Over 100 years ago men like Edward Bernay’s began employing psychoanalysts and public relations experts to change the mentality of the American consumer. He also began using focus groups to figure out how to break through peoples’ inhibitions. In a short period of time they figured out how to exploit the lust of the flesh (possessions), the lust of the eyes (pleasures), and the pride of life (power and popularity) until living for selfish ambition and pleasure came to dominate our culture. In fact, these things became peoples primary reason for being and reason for living. This is the culture we live in. It is the fullest expression of man’s attempt to marginalize and replace the Creator to date.

The consumerist machine pumps out propaganda and products at a dizzying pace — sapping up every sale it can get. the world says, “Covet, and get possessions; lust, and indulge in immoral acts; envy, and climb the ladder of popularity and power!” This is the message of our times. This is the mind of the average citizen. In fact, these things are so entrenched into our culture and paradigm that it takes God’s word through the Holy Spirit to point out their influence in our lives. The whole essence of our culture militates against the God. Leonard Ravenhill once said, Paul says that’s what the world is to me; It’s a system of corruption and rottenness and vileness. It’s anti-Christ from the word go!… Is the world crucified to you tonight? Or does is fascinate you?” In Paul’s own words:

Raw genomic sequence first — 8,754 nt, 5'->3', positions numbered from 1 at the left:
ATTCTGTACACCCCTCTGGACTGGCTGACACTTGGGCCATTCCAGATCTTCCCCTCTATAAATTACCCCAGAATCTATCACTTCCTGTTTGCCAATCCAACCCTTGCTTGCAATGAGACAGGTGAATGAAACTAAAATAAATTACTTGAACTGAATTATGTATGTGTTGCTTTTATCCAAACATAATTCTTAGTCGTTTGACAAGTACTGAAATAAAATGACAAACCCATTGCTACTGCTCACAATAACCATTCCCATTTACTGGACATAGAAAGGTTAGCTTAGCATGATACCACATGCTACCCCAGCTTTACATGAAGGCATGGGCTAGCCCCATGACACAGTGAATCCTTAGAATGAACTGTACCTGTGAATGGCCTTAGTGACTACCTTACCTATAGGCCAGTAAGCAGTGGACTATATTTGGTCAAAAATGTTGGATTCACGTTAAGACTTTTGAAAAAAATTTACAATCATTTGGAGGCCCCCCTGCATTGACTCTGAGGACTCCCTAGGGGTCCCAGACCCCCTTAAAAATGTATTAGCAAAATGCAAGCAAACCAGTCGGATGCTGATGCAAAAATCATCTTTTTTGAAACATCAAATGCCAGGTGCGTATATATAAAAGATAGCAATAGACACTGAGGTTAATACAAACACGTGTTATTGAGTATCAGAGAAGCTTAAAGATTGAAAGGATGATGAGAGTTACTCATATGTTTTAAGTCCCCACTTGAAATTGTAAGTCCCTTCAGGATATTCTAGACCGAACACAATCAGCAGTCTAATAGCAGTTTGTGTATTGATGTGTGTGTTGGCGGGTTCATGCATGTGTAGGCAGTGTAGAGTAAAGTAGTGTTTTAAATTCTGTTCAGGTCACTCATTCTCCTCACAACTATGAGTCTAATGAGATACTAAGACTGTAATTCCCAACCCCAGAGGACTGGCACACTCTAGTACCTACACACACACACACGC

But God forbid that I should boast except in the cross of our Lord Jesus Christ, by whom the world has been crucified to me, and I to the world. For in Christ Jesus neither circumcision nor uncircumcision avails anything, but a new creation.   And as many as walk according to this rule, peace and mercy be upon them, and upon the Israel of God. (Galatians 6:14–16 NKJV) 

Paul was dead to the world and the world was dead to him. Dead people don’t respond to stimulus. They don’t respond to anything. Paul was dead to the desire for possessions and pleasures.  Paul was crucified to the desire for power and popularity. How? He was in Christ who had already died to sin. He was a new creature with Spiritual desires. He was moved and compelled by the love of God — not love for this present evil world.